As a writer/performer who’s worked in Chicago’s nonprofit arts sector for some time, Ian Belknap relates, “There’s a bit of a ‘fish doesn’t know it’s wet’ dynamic that often pertains in the ways that we structure our organizations and the ways we make creative work. There are these rigid conceptions of how things are ‘supposed to go’ that too frequently go unexamined.” Digging into the Windy City’s ensemble ethos, for his report on the new book Ensemble-Made Chicago: A Guide to Devised Theatre, Belknap found companies whose ways of working demonstrate powerful alternatives to predominant models, serving as a reminder that “idealism in action remains possible, and that precedent or custom are not sufficient as justifications for any mode of operating.”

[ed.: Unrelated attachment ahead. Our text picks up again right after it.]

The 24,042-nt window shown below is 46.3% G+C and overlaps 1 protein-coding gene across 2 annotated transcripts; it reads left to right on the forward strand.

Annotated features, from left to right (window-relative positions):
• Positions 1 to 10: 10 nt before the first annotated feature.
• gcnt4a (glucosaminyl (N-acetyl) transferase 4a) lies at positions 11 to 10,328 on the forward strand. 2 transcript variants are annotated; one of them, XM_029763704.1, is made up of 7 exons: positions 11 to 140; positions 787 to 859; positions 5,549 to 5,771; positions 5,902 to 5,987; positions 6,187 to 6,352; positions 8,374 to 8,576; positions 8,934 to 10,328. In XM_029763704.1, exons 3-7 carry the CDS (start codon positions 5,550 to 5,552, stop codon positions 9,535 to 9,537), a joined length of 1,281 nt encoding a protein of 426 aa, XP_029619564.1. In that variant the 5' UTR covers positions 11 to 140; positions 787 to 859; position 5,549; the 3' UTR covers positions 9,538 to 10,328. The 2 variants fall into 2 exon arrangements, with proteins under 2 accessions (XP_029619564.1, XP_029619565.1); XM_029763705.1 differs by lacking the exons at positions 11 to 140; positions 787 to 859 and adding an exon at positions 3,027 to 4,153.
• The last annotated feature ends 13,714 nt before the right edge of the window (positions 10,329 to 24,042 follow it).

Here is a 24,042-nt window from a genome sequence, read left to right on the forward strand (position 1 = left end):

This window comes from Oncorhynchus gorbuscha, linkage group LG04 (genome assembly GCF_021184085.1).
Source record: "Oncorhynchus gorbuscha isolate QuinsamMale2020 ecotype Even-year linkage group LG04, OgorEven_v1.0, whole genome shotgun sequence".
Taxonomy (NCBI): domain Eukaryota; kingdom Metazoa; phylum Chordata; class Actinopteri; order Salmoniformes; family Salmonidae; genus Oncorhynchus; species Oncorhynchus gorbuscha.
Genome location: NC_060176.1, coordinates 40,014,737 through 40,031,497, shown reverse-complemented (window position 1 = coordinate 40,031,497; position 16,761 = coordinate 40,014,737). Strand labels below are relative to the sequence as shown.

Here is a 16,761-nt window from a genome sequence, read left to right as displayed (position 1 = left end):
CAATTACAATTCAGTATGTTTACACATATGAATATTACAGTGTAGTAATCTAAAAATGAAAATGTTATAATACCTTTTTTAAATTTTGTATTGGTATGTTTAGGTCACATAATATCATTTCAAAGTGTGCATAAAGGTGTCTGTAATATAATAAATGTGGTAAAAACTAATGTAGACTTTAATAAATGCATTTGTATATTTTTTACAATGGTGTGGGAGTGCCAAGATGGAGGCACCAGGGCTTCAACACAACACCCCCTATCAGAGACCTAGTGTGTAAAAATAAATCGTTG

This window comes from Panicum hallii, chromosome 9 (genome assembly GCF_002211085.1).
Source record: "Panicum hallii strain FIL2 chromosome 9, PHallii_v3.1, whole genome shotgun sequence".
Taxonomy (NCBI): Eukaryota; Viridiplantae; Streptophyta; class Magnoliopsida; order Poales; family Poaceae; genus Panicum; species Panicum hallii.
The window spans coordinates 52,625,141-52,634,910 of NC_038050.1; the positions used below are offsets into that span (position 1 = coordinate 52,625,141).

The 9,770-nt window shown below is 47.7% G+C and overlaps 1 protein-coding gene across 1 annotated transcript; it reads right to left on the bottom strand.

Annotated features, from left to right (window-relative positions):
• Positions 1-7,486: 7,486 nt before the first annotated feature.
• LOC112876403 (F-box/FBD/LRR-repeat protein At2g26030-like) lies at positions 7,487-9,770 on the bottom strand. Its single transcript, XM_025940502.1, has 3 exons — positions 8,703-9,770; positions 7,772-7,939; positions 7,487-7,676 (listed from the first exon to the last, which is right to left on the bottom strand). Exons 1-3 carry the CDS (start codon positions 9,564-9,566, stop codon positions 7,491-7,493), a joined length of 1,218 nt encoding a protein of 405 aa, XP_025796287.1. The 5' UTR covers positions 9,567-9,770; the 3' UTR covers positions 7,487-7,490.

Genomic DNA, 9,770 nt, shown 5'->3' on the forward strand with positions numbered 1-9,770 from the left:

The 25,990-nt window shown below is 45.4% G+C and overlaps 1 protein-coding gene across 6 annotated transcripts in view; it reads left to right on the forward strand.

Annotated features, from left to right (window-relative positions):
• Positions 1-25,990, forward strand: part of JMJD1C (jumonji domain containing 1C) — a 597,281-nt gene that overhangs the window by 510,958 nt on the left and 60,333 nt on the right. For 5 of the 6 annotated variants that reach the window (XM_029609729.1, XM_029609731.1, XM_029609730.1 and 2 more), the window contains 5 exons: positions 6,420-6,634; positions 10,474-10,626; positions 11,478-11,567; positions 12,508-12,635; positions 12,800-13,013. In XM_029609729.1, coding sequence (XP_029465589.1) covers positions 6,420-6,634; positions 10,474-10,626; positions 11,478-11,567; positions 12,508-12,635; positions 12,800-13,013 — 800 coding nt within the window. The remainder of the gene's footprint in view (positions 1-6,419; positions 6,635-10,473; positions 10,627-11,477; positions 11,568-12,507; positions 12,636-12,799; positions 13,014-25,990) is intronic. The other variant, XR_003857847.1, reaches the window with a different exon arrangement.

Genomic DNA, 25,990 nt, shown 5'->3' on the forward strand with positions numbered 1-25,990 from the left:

Yasmin Zacaria Mikhaiel is a Chicago-based dramaturg, arts journalist, and oral historian who appreciates working on narratives that amplify “lost” histories. It’s fitting, then, that her American Theatre debut examines the roots of racism in Chicago, and its manifestations in the comtemporary theatre scene. “Chicago is still segregated because infrastructure as we know it was specifically designed that way,” she notes, adding that her city “isn’t unique in this regard. Nationwide, both institutions and people have not robustly interrogated how they contribute to racist systems.” Digging into issues of housing policy, grantmaking, transportation, and criticism, she keeps an eye on “who is and isn’t at the table. What truly piques my interest is figuring out why and what can be done about it.”
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